24
Jun 14

Why PMs Are Frustrated With Excel – But They Don’t Change

Functional requirements template in Excel (Image by IvanWalsh.com, CC 2.0 license)

Functional requirements template in Excel (Image by IvanWalsh.com, CC 2.0 license)

As PMs we know that we should “write things down” instead of trying to keep them all in our head. (Even PMs’ heads are only so big.) We have a few choices for this:

  1. Use a tool we already have on the desktop (Excel, Word)
  2. Use a tool that is really for something else, but might work (Jira, a wiki)
  3. Use a tool that’s designed for product managers

Mostly, product managers choose #1, ending up with Excel for requirements management, but they are frustrated – “There must be a better way.” So they evaluate the tools meant to replace Excel for product managers, but remain frustrated. Why?

We Love Excel – To A Point

Excel is incredibly good for lists of things, and at first glance, requirements seem a lot like lists. Indeed, for a lot of companies, most of the requirements are one-liners – often called “tweets”- and so they fit into an Excel list well.

And Excel – for lists anyway – is easy to use. It’s easy to add a new item, it’s easy to “improve” the schema by adding a column. You can color the cells in a spreadsheet easily, either ad hoc (i.e., making a row red so you remember to do some work on it later), or via a formula (i.e., making all the requirements that are 30 days from scheduled release orange). It has sorting and filtering built-in. What’s not to like about Excel?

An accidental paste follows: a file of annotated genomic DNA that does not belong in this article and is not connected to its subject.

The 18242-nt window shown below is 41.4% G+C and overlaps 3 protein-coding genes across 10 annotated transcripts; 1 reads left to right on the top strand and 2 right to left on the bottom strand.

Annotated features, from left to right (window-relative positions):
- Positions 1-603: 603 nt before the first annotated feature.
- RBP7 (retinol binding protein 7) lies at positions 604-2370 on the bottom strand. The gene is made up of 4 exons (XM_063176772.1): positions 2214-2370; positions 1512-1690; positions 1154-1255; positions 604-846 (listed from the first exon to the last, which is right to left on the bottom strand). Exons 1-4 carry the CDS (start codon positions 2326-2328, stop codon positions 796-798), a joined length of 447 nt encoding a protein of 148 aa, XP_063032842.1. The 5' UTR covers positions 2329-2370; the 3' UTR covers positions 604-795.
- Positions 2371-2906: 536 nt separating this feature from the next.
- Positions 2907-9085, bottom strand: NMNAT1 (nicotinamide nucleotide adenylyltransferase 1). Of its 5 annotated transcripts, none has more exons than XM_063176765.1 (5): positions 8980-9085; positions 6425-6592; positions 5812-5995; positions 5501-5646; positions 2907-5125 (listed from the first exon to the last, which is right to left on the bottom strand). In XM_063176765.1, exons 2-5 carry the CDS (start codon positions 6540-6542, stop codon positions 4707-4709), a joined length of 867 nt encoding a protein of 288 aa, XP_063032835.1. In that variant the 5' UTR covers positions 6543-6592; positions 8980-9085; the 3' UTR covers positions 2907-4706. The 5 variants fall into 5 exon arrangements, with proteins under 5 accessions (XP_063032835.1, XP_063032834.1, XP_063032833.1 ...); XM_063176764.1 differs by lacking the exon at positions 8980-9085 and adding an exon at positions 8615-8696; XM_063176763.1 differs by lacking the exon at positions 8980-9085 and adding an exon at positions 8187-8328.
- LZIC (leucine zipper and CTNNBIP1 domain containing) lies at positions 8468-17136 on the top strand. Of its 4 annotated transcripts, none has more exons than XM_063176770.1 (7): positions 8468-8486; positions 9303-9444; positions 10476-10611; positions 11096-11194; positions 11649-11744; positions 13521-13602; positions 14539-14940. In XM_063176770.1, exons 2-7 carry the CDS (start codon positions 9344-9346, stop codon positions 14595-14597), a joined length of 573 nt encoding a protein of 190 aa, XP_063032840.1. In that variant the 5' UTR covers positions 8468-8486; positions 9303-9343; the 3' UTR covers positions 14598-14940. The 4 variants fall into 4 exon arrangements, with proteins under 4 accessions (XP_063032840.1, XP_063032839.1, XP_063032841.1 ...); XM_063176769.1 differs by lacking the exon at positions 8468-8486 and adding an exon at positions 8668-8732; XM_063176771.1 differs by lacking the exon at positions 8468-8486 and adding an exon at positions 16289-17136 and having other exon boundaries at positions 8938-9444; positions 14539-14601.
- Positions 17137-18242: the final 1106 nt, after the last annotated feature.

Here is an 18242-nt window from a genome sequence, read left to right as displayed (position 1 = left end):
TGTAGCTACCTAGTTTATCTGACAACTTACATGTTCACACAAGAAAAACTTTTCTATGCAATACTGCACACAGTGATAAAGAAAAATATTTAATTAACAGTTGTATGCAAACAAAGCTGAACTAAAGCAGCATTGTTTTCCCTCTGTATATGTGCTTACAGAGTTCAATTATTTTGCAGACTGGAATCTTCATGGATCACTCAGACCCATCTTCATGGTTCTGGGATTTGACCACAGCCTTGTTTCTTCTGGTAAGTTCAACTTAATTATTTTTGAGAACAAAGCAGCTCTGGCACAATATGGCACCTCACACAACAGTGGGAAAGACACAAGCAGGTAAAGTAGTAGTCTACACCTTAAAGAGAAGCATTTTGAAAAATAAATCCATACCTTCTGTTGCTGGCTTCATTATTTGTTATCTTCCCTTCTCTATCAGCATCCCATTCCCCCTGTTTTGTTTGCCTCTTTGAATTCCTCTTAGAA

The Problems With Excel

Well, we do know there are some things that are problematic with Excel:

  • It’s not multi-user. It’s hard to have multiple people making changes to the requirements, or, honestly, to have multiple people reviewing the requirements. This can be partially addressed by putting the spreadsheet into the source control system, or by putting it into Sharepoint, but we all know that’s pretty much of a hack.
  • Excel doesn’t do well with lots of text, especially if it’s formatted. Once your requirements become more than just “tweets”, you often have to put that information into another system, whether it’s a Word doc or a wiki or whatever. Of course, it’s easy to put a link to that rich content into your spreadsheet, so as long as referential integrity is maintained, that’s not too bad. Just another hurdle to jump over, but it’s not very high.

Requirements Are Not Lists

But the bigger problem with Excel, from a product manager’s perspective, is not related to those two issues, important though they are. It’s that intrinsically, requirements are not really lists. They are really nodes on a “graph” – that is, they are things that have relationships to other things. And those other things can be both requirements and entities like customers, marketing themes, strategies, competitors, and all the other things in the product manager’s conceptual world.

This seems theoretical, except that all those other things impact critical product management activities like:

 If your tool doesn’t support those relationships then you have to keep them in your head. That’s difficult, and it means your cognitive resources are not being used as productively as they could be.